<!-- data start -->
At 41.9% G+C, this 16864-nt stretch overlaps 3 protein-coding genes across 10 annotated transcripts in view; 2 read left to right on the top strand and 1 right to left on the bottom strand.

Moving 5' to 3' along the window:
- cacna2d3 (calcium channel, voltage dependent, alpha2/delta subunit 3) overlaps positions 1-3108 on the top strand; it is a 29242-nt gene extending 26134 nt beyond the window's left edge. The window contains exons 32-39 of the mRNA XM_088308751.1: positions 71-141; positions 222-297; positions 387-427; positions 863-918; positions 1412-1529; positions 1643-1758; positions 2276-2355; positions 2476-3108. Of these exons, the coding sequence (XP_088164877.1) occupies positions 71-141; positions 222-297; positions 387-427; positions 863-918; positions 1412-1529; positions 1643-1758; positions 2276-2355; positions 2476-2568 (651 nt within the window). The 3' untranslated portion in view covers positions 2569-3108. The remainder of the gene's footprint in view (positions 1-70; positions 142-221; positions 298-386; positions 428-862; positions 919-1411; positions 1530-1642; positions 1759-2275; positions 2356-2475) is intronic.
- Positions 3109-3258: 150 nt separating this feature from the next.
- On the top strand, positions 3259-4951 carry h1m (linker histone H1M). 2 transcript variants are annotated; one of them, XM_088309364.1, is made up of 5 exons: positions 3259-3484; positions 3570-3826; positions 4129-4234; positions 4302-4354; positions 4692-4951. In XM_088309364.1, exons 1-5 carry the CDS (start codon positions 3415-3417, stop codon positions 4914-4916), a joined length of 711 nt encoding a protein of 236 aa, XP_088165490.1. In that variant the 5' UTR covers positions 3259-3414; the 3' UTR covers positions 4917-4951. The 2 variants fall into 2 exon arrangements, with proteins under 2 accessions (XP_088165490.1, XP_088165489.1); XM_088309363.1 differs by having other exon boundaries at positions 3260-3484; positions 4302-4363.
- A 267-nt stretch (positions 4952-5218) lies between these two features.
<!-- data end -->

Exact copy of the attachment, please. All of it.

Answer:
At 41.9% G+C, this 16864-nt stretch overlaps 3 protein-coding genes across 10 annotated transcripts in view; 2 read left to right on the top strand and 1 right to left on the bottom strand.

Moving 5' to 3' along the window:
- cacna2d3 (calcium channel, voltage dependent, alpha2/delta subunit 3) overlaps positions 1-3108 on the top strand; it is a 29242-nt gene extending 26134 nt beyond the window's left edge. The window contains exons 32-39 of the mRNA XM_088308751.1: positions 71-141; positions 222-297; positions 387-427; positions 863-918; positions 1412-1529; positions 1643-1758; positions 2276-2355; positions 2476-3108. Of these exons, the coding sequence (XP_088164877.1) occupies positions 71-141; positions 222-297; positions 387-427; positions 863-918; positions 1412-1529; positions 1643-1758; positions 2276-2355; positions 2476-2568 (651 nt within the window). The 3' untranslated portion in view covers positions 2569-3108. The remainder of the gene's footprint in view (positions 1-70; positions 142-221; positions 298-386; positions 428-862; positions 919-1411; positions 1530-1642; positions 1759-2275; positions 2356-2475) is intronic.
- Positions 3109-3258: 150 nt separating this feature from the next.
- On the top strand, positions 3259-4951 carry h1m (linker histone H1M). 2 transcript variants are annotated; one of them, XM_088309364.1, is made up of 5 exons: positions 3259-3484; positions 3570-3826; positions 4129-4234; positions 4302-4354; positions 4692-4951. In XM_088309364.1, exons 1-5 carry the CDS (start codon positions 3415-3417, stop codon positions 4914-4916), a joined length of 711 nt encoding a protein of 236 aa, XP_088165490.1. In that variant the 5' UTR covers positions 3259-3414; the 3' UTR covers positions 4917-4951. The 2 variants fall into 2 exon arrangements, with proteins under 2 accessions (XP_088165490.1, XP_088165489.1); XM_088309363.1 differs by having other exon boundaries at positions 3260-3484; positions 4302-4363.
- A 267-nt stretch (positions 4952-5218) lies between these two features.